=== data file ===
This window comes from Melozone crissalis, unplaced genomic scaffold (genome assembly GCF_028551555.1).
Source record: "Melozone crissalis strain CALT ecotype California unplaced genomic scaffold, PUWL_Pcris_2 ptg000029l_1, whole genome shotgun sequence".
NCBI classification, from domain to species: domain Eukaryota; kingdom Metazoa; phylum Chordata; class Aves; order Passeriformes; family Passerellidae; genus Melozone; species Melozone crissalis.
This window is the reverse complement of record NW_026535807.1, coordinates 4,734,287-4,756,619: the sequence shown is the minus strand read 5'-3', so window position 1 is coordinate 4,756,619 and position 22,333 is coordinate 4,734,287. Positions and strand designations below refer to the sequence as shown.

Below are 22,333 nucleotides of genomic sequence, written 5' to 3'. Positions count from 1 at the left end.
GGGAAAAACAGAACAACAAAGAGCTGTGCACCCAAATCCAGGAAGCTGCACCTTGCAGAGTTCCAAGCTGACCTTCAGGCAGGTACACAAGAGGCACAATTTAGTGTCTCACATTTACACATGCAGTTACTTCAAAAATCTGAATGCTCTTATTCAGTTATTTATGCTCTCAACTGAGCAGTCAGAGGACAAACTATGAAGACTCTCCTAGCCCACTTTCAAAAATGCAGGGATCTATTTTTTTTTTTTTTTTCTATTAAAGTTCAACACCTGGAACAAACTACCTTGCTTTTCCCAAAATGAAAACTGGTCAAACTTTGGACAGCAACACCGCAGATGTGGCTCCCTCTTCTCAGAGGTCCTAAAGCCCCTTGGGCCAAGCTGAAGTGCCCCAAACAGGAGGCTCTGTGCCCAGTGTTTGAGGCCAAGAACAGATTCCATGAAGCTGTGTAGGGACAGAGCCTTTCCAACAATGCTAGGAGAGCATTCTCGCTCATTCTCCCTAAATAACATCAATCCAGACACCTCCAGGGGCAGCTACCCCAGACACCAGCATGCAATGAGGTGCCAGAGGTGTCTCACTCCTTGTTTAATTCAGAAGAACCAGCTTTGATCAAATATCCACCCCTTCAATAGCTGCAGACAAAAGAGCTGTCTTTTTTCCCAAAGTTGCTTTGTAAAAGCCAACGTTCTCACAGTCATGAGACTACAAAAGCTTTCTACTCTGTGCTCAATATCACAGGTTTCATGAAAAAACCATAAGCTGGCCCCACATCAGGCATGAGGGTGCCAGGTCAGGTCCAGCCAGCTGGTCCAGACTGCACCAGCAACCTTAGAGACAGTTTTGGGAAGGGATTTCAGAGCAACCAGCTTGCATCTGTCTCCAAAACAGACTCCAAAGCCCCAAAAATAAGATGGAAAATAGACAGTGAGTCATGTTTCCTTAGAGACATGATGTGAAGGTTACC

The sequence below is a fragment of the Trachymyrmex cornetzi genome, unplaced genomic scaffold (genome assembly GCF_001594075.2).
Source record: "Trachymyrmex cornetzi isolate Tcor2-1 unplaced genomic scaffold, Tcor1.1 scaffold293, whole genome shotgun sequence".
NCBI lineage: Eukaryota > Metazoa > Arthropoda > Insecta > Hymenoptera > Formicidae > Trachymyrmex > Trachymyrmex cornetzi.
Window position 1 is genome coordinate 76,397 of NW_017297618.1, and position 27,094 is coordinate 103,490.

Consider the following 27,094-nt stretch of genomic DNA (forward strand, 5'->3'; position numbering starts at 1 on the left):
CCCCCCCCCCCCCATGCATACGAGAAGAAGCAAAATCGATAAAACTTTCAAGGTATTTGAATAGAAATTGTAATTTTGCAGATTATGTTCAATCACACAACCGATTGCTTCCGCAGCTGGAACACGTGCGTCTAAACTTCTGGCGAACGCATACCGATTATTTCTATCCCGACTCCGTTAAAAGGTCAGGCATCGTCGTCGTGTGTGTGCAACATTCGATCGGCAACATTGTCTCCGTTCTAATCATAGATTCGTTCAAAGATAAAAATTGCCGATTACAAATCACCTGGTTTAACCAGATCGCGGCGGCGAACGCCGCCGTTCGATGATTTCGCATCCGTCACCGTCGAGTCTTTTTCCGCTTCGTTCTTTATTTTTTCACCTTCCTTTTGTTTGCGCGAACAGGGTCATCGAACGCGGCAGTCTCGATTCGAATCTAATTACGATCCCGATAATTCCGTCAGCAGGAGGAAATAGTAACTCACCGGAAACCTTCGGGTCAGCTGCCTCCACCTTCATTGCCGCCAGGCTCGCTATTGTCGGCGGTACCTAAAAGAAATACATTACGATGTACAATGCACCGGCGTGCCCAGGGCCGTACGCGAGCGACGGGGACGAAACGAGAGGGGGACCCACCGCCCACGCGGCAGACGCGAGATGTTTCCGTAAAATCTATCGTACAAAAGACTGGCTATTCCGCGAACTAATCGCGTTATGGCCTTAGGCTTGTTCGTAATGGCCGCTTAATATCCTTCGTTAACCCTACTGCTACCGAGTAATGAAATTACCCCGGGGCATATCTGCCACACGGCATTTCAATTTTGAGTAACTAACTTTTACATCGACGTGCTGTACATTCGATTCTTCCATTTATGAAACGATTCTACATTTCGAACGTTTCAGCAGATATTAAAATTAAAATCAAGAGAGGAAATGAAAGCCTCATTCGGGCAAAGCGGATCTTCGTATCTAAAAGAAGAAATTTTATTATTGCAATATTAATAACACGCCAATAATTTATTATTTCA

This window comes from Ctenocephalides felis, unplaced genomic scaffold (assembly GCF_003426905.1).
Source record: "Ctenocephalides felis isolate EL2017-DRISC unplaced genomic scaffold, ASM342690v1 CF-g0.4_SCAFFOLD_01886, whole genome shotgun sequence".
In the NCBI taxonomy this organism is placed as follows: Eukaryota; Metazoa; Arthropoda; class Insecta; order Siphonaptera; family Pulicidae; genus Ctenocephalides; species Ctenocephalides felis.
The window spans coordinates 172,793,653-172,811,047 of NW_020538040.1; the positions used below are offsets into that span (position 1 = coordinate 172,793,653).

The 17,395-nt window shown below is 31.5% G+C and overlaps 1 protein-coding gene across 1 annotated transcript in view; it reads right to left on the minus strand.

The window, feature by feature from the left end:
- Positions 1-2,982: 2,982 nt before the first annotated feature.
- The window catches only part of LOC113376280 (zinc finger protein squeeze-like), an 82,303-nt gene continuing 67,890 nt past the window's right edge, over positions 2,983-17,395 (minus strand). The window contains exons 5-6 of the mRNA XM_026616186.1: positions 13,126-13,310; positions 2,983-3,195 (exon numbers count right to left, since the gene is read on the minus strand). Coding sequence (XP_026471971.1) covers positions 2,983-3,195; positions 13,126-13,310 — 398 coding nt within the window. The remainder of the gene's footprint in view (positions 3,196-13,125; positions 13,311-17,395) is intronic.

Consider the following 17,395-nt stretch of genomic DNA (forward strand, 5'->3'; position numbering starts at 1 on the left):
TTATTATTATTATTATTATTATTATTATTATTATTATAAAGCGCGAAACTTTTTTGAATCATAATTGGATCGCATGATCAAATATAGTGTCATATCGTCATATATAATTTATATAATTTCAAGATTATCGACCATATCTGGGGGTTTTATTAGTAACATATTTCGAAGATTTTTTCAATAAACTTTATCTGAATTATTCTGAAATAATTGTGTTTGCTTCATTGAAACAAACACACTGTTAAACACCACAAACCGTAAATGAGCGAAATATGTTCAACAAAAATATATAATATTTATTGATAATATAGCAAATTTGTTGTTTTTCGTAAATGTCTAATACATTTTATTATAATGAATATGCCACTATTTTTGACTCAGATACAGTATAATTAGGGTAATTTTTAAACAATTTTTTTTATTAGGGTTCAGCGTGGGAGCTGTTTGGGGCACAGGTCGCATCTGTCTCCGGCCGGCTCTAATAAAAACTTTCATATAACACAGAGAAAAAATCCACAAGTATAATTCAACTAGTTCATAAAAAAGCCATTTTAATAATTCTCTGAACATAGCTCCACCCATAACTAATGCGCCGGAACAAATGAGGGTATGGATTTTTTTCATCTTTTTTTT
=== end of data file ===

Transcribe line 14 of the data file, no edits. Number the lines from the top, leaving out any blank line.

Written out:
Source record: "Ctenocephalides felis isolate EL2017-DRISC unplaced genomic scaffold, ASM342690v1 CF-g0.4_SCAFFOLD_01886, whole genome shotgun sequence".